Schwitters composed and performed an early example of sound poetry, Ursonate (1922-32; a translation of the title is Original Sonata). Schwitters also authored the poem An Anna Blume.
Schwitters died in Kendal, England, and was buried in Ambleside. His grave was unmarked until 1966 when a stone was erected with the inscription Kurt Schwitters – Creator of Merz. The stone remains as a memorial even though his body was later disinterred and reburied in Hannover, Germany, the grave being marked with a marble copy of his 1929 sculpture Die Herbstzeitlose.
Marlborough Gallery Controversy
Schwitters' son, Ernst, largely entrusted the artistic estate of his father to Gilbert Lloyd, director of the Marlborough Gallery in Oslo, Norway. However, Ernst fell victim to a crippling stroke in 1995, moving control of the estate as a whole to Kurt's grandson, Bengt Schwitters. Controversy erupted when Bengt, who has said he has "no interest in art and his grandfather's works," terminated the standing agreement between the family and the Marlborough Gallery. The Marlborough Gallery filed suit against the Schwitters estate in 1996, after confirming Ernst Schwitters' desire to have Mr. Lloyd continue to administer the estate in his will.
Professor Henrick Hanstein, an auctioneer and art expert, provided key testimony in the case, stating that Schwitters was virtually forgotten after his death in exile in England in 1948, and that the Marlborough Gallery had been vital in ensuring the artist's place in art history. The verdict, which was eventually upheld by Norway's highest court, awarded the gallery USD 2.6 million in damages.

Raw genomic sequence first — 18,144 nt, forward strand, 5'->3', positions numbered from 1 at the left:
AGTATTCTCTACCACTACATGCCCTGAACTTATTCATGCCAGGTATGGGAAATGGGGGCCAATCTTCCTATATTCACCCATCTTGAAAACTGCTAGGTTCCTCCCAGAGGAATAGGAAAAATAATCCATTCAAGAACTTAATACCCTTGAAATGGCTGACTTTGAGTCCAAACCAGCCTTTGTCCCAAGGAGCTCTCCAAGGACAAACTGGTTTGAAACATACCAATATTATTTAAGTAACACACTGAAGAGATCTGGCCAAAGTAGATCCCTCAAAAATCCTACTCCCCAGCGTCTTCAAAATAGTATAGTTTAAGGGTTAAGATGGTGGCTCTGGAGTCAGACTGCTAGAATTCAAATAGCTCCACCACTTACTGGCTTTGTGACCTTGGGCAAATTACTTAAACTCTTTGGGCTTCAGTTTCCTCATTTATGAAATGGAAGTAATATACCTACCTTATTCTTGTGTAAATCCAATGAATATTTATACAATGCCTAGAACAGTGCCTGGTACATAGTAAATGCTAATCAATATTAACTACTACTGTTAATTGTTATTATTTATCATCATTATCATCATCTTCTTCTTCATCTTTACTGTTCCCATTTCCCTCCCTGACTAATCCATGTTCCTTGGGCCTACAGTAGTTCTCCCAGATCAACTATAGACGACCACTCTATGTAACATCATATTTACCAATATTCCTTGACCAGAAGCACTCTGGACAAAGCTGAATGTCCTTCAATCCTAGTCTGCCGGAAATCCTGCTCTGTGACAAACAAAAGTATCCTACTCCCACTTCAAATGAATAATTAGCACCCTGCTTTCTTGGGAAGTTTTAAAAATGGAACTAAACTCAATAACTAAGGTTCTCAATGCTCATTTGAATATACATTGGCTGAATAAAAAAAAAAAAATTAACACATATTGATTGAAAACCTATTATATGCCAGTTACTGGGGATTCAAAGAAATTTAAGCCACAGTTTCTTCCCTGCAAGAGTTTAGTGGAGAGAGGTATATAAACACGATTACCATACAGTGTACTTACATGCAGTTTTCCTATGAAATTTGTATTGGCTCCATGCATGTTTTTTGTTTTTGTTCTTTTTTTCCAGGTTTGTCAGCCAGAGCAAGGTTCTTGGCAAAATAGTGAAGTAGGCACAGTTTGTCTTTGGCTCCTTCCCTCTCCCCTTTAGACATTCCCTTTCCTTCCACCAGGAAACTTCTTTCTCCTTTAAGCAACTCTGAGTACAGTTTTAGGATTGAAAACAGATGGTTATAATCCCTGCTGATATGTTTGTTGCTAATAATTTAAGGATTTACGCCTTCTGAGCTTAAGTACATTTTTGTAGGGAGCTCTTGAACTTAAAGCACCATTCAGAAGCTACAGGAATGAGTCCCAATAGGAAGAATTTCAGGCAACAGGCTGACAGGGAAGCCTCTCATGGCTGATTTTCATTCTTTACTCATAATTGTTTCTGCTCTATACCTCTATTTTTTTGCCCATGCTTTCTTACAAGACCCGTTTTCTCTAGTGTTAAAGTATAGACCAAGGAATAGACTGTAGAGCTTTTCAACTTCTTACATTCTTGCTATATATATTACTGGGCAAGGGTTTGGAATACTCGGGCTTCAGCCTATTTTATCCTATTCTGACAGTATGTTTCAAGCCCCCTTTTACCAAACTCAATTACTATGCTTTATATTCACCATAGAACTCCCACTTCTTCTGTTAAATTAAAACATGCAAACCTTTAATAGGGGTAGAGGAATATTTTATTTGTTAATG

Archival and Forgeries
Schwitters' visual work has now been completely catalogued in the Catalogue Raisonné. Forgeries of collages by Schwitters turn up almost weekly on eBay. Before purchasing any work supposedly by Schwitters, it is best to consult the Kurt Schwitters Archive at the Sprengel Museum in Hannover, Germany.
Brian Eno sampled Schwitters recording of Ursonate for the "Kurt's Rejoinder" track on his 1977 album, Before and after Science.
Japanese musician Merzbow took his name from Schwitters.
Canadian poet Colin Morton wrote a book of poetry inspired by Schwitters and a play based on it.
A fictionalised account of Schwitters's time in London is the subject of an opera by Michael Nyman, Man and Boy: Dada.
Big City Orchestra has performed several of Schwitters plays including "Dramatic Scene" and "Pastoral Play"
Canadian composer Christopher Butterfield has performed Ursonate multiple times. He recorded the work at the National Research Council of Canada in 1979.
The German hip-hop band Freundeskreis quoted from his poem "An Anna Blume" in their hit single "ANNA".
The British indie rock band British Sea Power play parts of Ursonate between songs while playing live.
The krautrock band Faust have a song entitled "Dr. Schwitters snippet".
Tonio K's second album "Amerika" ends with the "Merzsuite" which includes the lines "This one is for Mr. Schwitters / This one is for Kurt".